This title is Augusten Burroughs take on the traditional “self-help” book. This book is anything but traditional with various chapters titled “How to Ride in An Elevator,” How to be Fat,” “How to Remain Unhealed,” “How to Be a Good Mental Patient,” and the chapter I found the most valuable “How to Lose Someone You Love.” In this chapter, Burroughs gives his firsthand account of losing a loved one to terminal illness and how the most unbearable situations can somehow become bearable. My favorite quote from the book “I learned that the proper way to prepare for someone’s death is being alive in the same room with them for as long as you are allowed,” is housed within this chapter. While some may find the author’s writing style blunt, raw and even offensive at times, others may find his style refreshing and to the point. I fall somewhere in the middle. If you can look past the book’s rough language and the author’s extreme disdain for the fake it until you make it philosophy of positive thinking, you may discover a message about hope and the resiliency of the human spirit.
I consider Freddie Mercury one of the top five vocalists of all time. Just visit any local stadium on a Friday night to hear Queen’s classics like “We Will Rock You or We Are the Champions,” to reaffirm that his music from the 1970’s-1980’s stands the test of time. I wanted to read this book not only because I am a huge fan of Freddie Mercury, but because the author had actually spent some time with Mercury as well. She did not receive all of her information second hand. This biography covers Freddie’s upbringing from his birth in Zanzibar to boarding school in India, his rise to fame in England, The United States and Worldwide to his early death in 1991 from AIDS. Yes, Mercury’s life was excessive but he was also extremely giving and loyal to those around him. What I found the most interesting part of this biography was not about Freddie Mercury’s life, but about his relationship with other members in his band Queen. Queen was probably the most educated rock band in history. All four members of Queen Mercury, Brian May, John Deacon and Roger Taylor received their college diplomas. Two members working on advanced degrees had to suspend their studies when the band became successful. Once Queen’s line up was complete in 1971 with John Deacon joining the group on bass, the line up never changed until Freddie’s death in 1991. This is unheard of in the Rock World, especially when the lead singer is considered a superstar like Mercury. Something even rarer was that Queen kept the same business manager from the early days of the band to the end. It is important to note that although each member could have taken individual credit for writing some of the most well-known songs in rock such as Somebody to Love (my favorite Queen song) written by Mercury and Another One Bites the Dust by Deacon all members were given equal song writing credit regardless of the original author. Queen was a band with much talent and little ego. This is not to say that the band didn’t argue, because they did. But their mutual respect for each other as artists always won out in the end. In this day and age when rock bands break up at the drop of a hat for the silliest of reasons, it was refreshing to read about a band that remained so loyal to each other.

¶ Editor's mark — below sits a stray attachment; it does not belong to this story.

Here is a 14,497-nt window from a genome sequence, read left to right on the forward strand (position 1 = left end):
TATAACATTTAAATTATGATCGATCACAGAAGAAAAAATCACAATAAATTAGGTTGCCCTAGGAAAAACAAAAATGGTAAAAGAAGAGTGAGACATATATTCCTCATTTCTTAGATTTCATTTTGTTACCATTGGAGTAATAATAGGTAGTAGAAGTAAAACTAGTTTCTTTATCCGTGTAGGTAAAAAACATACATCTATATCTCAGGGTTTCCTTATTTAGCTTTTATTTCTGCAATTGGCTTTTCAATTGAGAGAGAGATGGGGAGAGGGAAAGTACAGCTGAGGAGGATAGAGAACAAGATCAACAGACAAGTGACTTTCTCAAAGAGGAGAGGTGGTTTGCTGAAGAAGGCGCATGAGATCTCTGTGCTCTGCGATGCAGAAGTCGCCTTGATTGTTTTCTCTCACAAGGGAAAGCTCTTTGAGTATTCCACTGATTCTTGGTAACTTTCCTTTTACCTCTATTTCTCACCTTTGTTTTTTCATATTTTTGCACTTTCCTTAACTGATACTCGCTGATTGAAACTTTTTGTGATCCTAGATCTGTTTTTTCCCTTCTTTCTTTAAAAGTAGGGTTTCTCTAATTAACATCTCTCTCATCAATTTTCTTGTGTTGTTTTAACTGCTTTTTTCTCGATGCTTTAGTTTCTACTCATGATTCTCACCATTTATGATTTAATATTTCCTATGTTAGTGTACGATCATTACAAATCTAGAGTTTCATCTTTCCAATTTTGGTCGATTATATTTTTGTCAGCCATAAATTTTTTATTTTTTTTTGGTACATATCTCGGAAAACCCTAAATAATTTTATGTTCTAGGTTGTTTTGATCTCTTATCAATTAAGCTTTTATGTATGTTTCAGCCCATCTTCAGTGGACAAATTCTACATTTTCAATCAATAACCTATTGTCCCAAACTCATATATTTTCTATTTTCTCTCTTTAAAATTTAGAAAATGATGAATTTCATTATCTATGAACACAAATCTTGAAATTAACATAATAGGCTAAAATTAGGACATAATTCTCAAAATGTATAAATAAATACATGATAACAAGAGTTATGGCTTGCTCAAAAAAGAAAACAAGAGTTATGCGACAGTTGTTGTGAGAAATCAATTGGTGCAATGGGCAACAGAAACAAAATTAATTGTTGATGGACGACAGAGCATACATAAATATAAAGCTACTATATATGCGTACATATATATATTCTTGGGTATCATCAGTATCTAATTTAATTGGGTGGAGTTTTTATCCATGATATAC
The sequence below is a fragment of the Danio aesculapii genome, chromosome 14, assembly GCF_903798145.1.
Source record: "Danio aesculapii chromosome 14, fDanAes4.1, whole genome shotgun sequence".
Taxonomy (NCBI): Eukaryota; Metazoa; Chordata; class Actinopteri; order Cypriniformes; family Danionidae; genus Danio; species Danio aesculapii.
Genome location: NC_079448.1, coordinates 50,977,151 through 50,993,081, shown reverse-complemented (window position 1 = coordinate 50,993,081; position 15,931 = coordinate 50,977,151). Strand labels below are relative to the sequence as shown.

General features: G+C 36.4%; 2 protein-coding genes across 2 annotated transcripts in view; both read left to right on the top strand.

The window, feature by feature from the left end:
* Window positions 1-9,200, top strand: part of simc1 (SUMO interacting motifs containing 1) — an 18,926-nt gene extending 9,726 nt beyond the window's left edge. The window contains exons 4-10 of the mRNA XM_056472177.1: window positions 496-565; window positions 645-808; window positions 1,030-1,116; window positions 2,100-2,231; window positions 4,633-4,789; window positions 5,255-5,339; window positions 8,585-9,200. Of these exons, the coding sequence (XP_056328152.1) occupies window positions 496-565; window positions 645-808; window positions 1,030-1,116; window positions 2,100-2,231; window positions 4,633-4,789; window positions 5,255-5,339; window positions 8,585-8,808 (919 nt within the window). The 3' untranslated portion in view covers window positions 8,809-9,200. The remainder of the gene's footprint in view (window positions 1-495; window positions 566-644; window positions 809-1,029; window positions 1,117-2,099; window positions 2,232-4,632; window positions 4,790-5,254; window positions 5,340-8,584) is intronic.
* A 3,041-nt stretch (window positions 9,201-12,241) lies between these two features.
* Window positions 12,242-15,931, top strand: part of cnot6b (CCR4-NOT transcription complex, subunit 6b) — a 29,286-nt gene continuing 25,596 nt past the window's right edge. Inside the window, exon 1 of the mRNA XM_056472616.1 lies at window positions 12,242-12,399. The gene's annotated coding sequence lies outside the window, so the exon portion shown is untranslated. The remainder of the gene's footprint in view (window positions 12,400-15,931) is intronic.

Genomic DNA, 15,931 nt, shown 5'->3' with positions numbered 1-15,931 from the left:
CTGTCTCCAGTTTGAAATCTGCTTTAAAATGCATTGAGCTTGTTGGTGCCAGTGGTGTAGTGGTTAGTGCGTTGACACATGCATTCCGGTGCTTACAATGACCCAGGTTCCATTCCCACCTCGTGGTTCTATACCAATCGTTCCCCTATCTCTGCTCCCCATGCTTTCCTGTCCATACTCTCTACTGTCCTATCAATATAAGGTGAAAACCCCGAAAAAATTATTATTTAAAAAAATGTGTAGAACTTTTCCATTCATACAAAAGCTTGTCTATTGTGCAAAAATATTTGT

Sometimes in our ebook catalog, things get hidden, or just become hard to find. Here’s a short list of some biographies and autobiographies that have gotten lost. Take a look, you might find something interesting!
I actually enjoyed this book quite a lot. It’s not what I was looking for, or expecting, but in its own way it’s very good. I was looking for an objective biography of Bahá’u’lláh. What I found was a rather detailed, mostly devotional story of both the Báb and Bahá’u’lláh written by a believer. If that’s what you’re looking for, or are willing to read, then I’m sure you’ll enjoy this book. The language is clearly influenced by the style of the English translations of the Bahá’í Writings. It seems a little stilted and old-fashioned, but that’s not necessarily off-putting. There are lots of notes and references for those who like that type of thing. Personally, on a first reading, I generally ignore end notes. If they’re footnotes at the bottom of the page, I’ll read them. In this case, the notes are almost exclusively supporting references to source material. I ignored them this time. I would likely pay more attention on a second reading, or if I were using this book for research.
If you’re looking to learn more about the founders of this lesser known faith, this is an excellent place to start. It is more useful if you already have some understanding of the Bahá’i faith. I would recommend a more general work, such as Bahá’u’lláh And The New Era: An Introduction To The Bahá’í Faith by J.E. Esslemont if you have no knowledge of the faith. I also recommend it for students of world religions.